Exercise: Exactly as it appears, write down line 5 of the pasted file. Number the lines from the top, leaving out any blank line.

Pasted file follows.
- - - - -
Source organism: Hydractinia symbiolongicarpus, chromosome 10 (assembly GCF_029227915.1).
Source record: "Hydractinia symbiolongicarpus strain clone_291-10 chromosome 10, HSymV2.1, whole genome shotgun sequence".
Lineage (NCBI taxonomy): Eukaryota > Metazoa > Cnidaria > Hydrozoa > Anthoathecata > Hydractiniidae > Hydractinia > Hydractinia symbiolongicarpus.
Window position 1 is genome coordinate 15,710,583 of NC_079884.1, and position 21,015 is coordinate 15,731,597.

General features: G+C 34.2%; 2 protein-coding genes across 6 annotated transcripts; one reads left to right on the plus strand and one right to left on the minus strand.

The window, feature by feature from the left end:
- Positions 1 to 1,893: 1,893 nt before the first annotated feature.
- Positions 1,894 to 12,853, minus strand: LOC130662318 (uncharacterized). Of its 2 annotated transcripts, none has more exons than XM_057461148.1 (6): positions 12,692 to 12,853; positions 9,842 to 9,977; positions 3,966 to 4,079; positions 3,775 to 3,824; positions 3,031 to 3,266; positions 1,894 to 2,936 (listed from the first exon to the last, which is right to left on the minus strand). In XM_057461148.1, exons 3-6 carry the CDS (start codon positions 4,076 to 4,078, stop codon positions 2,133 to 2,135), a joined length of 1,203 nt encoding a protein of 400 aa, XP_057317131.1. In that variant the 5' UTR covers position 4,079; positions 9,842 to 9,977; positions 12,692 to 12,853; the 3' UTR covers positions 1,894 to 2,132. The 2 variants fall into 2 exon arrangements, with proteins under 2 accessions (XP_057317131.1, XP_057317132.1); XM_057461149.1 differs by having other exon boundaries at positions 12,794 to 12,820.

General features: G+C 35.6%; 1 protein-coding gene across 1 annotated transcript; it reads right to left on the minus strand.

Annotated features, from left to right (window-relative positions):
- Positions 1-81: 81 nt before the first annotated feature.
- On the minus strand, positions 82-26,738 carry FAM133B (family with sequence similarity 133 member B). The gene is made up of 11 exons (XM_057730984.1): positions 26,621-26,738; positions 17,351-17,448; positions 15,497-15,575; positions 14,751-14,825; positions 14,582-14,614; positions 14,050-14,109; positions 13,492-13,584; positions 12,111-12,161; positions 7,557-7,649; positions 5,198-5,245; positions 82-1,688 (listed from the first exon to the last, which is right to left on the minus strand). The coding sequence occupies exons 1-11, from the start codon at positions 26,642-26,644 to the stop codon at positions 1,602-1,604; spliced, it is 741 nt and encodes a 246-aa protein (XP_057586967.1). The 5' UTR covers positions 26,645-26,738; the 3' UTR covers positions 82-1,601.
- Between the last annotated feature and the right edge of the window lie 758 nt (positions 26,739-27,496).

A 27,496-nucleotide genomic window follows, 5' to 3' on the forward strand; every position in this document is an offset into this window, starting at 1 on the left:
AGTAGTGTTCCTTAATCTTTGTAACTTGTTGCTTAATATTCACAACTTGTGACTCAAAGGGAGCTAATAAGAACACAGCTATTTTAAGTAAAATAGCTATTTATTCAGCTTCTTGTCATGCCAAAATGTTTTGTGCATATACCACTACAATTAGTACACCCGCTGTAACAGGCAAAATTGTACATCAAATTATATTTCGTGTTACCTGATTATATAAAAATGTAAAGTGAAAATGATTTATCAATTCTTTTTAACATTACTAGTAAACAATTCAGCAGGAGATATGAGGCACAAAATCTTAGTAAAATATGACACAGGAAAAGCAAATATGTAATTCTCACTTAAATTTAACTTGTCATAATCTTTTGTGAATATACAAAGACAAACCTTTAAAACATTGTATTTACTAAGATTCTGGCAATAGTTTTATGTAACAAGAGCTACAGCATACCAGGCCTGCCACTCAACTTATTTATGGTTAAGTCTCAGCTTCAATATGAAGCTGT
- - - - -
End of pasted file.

General features: G+C 34.2%; 2 protein-coding genes across 6 annotated transcripts; one reads left to right on the plus strand and one right to left on the minus strand.